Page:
“The ministry remains committed to our mandate of disease pest and vector management in Nigeria. To this end, we are entrenching a sustainable programme focusing on eliminating and/or reducing breeding avenues for disease vectors which involves fostering collaboration with stakeholders including sub-nationals, development partners, relevant ministries, departments and agencies (MDAs), civil society, community leaders etc.

“We are working to strengthen our administrative and technical structures to emplace a robust and comprehensive vector control programme with special emphasis on mosquito control. The strategies to be deployed would include integrated pest and vector management as outlined in the National Environmental Sanitation Policy 2005. Our roles in Integrated Vector Management as identified in the National Malaria Strategic Plan 2014 will be played expeditiously and as diligently as possible to deliver on our mandate.”

The Minister of Health, Dr. Osagie Ehanire, in his presentation stressed that: “The ubiquitous mosquito is an important vector of some of the world’s deadliest pathogens that causes diseases of major public health importance such as malaria, yellow fever, dengue fever, Zika virus, Chikungunya virus, West Nile virus, amongst others. It is with this in mind that the Federal Ministry of Health places a strong importance on interventions that will limit the vector-human contact towards protecting our people from these diseases. It is important to mention that not all of these diseases are endemic in Nigeria.”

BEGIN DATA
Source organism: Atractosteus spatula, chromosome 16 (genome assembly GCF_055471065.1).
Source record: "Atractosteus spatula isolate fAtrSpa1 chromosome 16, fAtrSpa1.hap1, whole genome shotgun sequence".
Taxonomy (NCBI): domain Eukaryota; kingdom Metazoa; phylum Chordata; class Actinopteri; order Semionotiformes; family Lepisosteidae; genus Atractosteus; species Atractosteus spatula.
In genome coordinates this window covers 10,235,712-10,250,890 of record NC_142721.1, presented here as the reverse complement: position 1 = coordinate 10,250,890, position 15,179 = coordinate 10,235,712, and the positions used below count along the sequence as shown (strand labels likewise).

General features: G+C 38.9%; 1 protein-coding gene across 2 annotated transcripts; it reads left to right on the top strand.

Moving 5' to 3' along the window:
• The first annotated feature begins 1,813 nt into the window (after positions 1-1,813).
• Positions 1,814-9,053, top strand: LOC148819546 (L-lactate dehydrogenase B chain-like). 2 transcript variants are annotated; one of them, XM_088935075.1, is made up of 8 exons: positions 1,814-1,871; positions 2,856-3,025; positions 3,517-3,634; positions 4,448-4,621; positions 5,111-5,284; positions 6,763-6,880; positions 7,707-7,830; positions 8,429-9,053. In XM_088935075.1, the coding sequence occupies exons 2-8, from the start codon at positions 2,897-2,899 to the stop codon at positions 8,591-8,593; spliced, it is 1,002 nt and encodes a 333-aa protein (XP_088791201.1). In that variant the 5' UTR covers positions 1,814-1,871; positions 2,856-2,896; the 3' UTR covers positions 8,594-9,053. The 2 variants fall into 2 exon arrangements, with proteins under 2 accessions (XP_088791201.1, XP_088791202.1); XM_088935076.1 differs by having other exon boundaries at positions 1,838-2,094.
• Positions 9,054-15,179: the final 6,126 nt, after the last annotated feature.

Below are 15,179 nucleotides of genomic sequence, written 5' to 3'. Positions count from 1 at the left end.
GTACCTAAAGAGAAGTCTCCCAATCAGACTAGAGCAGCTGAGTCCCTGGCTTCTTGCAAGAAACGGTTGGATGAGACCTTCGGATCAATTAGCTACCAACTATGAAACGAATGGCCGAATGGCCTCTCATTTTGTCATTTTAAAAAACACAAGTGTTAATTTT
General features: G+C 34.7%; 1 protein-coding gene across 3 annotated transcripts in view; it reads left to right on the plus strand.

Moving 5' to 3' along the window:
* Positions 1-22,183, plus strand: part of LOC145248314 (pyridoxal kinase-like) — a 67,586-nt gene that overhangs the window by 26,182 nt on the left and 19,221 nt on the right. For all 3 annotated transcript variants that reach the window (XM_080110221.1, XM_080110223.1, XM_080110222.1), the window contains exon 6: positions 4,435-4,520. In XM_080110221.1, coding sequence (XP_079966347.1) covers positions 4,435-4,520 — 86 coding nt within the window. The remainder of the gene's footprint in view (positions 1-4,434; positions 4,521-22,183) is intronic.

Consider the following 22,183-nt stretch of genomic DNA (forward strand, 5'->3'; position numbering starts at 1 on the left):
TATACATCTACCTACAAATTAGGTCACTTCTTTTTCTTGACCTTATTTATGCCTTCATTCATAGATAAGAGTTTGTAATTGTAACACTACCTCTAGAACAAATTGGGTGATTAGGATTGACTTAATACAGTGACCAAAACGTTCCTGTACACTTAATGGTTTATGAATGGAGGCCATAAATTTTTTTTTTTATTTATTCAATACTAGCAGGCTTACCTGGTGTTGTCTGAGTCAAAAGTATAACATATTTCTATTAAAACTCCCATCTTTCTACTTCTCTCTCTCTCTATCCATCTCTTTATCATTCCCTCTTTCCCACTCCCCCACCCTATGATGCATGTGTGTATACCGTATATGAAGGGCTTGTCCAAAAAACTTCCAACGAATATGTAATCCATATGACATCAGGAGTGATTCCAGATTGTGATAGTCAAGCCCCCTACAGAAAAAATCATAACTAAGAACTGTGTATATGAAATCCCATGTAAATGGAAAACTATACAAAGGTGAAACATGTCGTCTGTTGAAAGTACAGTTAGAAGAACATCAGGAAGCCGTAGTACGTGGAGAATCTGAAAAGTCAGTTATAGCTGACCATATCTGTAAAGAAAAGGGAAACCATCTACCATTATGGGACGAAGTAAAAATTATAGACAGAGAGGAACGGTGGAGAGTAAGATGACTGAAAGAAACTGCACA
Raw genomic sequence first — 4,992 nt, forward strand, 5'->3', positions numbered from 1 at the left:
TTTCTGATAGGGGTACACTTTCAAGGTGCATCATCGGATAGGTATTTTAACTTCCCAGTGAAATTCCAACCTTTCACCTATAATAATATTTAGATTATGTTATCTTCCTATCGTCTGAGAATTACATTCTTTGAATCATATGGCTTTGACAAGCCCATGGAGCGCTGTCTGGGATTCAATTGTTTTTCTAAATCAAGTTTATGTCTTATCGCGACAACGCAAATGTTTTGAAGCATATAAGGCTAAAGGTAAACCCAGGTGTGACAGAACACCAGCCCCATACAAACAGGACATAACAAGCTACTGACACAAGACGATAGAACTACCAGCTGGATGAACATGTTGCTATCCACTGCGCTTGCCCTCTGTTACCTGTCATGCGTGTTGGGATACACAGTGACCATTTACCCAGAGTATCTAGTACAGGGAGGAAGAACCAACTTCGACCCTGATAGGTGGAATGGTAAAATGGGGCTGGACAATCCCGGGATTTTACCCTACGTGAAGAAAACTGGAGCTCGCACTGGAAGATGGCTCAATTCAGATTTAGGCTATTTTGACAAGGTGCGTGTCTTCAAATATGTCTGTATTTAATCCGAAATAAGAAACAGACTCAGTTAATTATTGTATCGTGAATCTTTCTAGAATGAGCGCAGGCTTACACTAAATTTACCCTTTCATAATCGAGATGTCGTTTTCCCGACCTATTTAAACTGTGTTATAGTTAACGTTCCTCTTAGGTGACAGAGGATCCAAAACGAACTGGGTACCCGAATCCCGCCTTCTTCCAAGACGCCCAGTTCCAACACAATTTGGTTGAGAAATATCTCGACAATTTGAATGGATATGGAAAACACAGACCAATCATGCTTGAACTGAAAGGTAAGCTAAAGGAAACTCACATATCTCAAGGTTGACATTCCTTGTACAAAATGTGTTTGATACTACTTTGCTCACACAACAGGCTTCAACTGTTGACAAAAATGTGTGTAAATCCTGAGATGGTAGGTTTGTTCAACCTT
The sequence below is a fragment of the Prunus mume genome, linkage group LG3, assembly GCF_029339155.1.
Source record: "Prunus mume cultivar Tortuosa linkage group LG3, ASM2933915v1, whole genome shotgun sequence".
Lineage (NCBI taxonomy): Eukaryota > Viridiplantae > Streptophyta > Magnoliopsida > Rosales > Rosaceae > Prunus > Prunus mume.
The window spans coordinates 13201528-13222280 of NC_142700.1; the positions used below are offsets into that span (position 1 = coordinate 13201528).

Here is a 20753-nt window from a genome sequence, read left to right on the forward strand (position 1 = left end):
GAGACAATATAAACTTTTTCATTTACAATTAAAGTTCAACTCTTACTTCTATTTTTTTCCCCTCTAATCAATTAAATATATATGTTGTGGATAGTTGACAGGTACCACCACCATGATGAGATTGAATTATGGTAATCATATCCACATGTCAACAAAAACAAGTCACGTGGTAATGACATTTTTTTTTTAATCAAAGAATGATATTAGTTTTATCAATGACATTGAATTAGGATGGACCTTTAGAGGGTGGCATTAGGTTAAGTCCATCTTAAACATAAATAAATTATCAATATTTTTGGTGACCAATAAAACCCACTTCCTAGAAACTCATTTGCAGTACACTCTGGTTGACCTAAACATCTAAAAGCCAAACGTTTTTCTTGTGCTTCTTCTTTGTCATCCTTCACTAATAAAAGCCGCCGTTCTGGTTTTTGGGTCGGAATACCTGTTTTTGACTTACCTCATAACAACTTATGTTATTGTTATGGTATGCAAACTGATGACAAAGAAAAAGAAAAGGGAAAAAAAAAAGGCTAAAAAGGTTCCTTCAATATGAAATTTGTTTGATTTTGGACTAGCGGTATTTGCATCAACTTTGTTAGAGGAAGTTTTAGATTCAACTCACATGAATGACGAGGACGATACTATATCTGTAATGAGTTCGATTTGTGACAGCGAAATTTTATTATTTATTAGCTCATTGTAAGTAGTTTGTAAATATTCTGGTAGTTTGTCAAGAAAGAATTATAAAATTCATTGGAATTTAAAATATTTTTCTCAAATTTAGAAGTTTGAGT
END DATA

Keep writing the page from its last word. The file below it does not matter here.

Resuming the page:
Ehanire, represented by the national coordinator of the National Malaria Elimination Programme, Federal Ministry of Health, Dr. Perpetua Uhomoibhi said: “In Nigeria alone, over 30 anopheles species of mosquitoes have been reported across the five geo-ecological zones in Nigeria. This is apart from the aedes and culicine species of mosquitoes.”

“The National Malaria Elimination Programme (NMEP), in collaboration with partners, has established 29 entomological surveillance sentinel sites across the country to monitor the vector behaviour/bionomics and insecticide resistance patterns across the different ecological zones of the country.

“The major challenge we are facing currently remains the growing threat of insecticide resistance to currently available insecticides used in conventional mosquito nets.

“Calling on the general public to support these malaria elimination efforts. A large part of the implicating factors rests on human behaviour and attitudinal change. Simple actions like keeping our immediate environment clean, ridding our surroundings of refuse and unwanted receptacles, screening out windows and doors and sleeping inside insecticide-treated bed nets every night will go a long way in curbing the malaria menace as well as other mosquito-borne diseases,” he added.

Oluchi Okorafor